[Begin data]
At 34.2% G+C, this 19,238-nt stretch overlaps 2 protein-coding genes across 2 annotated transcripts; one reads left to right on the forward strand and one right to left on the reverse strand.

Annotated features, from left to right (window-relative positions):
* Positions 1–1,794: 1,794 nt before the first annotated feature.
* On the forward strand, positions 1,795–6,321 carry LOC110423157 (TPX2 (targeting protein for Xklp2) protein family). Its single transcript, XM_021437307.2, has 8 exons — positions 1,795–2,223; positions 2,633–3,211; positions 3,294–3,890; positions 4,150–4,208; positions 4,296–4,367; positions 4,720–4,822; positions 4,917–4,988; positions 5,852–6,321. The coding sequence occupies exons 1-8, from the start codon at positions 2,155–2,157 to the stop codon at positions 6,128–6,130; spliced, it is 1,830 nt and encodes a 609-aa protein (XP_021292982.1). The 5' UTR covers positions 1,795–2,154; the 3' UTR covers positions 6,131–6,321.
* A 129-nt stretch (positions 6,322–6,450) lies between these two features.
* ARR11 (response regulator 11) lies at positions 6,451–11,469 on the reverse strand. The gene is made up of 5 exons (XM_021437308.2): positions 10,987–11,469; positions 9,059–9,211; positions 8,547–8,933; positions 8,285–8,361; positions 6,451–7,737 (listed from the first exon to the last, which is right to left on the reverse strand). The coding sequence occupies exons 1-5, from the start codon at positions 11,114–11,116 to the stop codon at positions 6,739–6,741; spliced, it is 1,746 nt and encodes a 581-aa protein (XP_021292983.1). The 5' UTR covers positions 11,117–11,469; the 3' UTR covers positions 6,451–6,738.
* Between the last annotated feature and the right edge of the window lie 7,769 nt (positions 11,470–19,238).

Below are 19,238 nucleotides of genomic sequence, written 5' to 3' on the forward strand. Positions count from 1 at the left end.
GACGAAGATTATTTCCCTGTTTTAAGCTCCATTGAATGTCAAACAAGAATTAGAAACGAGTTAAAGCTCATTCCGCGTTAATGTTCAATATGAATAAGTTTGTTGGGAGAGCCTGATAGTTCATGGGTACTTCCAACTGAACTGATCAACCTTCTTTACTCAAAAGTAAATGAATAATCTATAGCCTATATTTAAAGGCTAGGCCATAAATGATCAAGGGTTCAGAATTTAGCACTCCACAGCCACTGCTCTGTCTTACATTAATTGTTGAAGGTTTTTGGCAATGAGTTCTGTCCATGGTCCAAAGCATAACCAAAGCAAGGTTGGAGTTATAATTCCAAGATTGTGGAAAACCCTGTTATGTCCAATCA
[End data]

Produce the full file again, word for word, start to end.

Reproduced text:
At 34.2% G+C, this 19,238-nt stretch overlaps 2 protein-coding genes across 2 annotated transcripts; one reads left to right on the forward strand and one right to left on the reverse strand.

Annotated features, from left to right (window-relative positions):
* Positions 1–1,794: 1,794 nt before the first annotated feature.
* On the forward strand, positions 1,795–6,321 carry LOC110423157 (TPX2 (targeting protein for Xklp2) protein family). Its single transcript, XM_021437307.2, has 8 exons — positions 1,795–2,223; positions 2,633–3,211; positions 3,294–3,890; positions 4,150–4,208; positions 4,296–4,367; positions 4,720–4,822; positions 4,917–4,988; positions 5,852–6,321. The coding sequence occupies exons 1-8, from the start codon at positions 2,155–2,157 to the stop codon at positions 6,128–6,130; spliced, it is 1,830 nt and encodes a 609-aa protein (XP_021292982.1). The 5' UTR covers positions 1,795–2,154; the 3' UTR covers positions 6,131–6,321.
* A 129-nt stretch (positions 6,322–6,450) lies between these two features.
* ARR11 (response regulator 11) lies at positions 6,451–11,469 on the reverse strand. The gene is made up of 5 exons (XM_021437308.2): positions 10,987–11,469; positions 9,059–9,211; positions 8,547–8,933; positions 8,285–8,361; positions 6,451–7,737 (listed from the first exon to the last, which is right to left on the reverse strand). The coding sequence occupies exons 1-5, from the start codon at positions 11,114–11,116 to the stop codon at positions 6,739–6,741; spliced, it is 1,746 nt and encodes a 581-aa protein (XP_021292983.1). The 5' UTR covers positions 11,117–11,469; the 3' UTR covers positions 6,451–6,738.
* Between the last annotated feature and the right edge of the window lie 7,769 nt (positions 11,470–19,238).

Below are 19,238 nucleotides of genomic sequence, written 5' to 3' on the forward strand. Positions count from 1 at the left end.
GACGAAGATTATTTCCCTGTTTTAAGCTCCATTGAATGTCAAACAAGAATTAGAAACGAGTTAAAGCTCATTCCGCGTTAATGTTCAATATGAATAAGTTTGTTGGGAGAGCCTGATAGTTCATGGGTACTTCCAACTGAACTGATCAACCTTCTTTACTCAAAAGTAAATGAATAATCTATAGCCTATATTTAAAGGCTAGGCCATAAATGATCAAGGGTTCAGAATTTAGCACTCCACAGCCACTGCTCTGTCTTACATTAATTGTTGAAGGTTTTTGGCAATGAGTTCTGTCCATGGTCCAAAGCATAACCAAAGCAAGGTTGGAGTTATAATTCCAAGATTGTGGAAAACCCTGTTATGTCCAATCA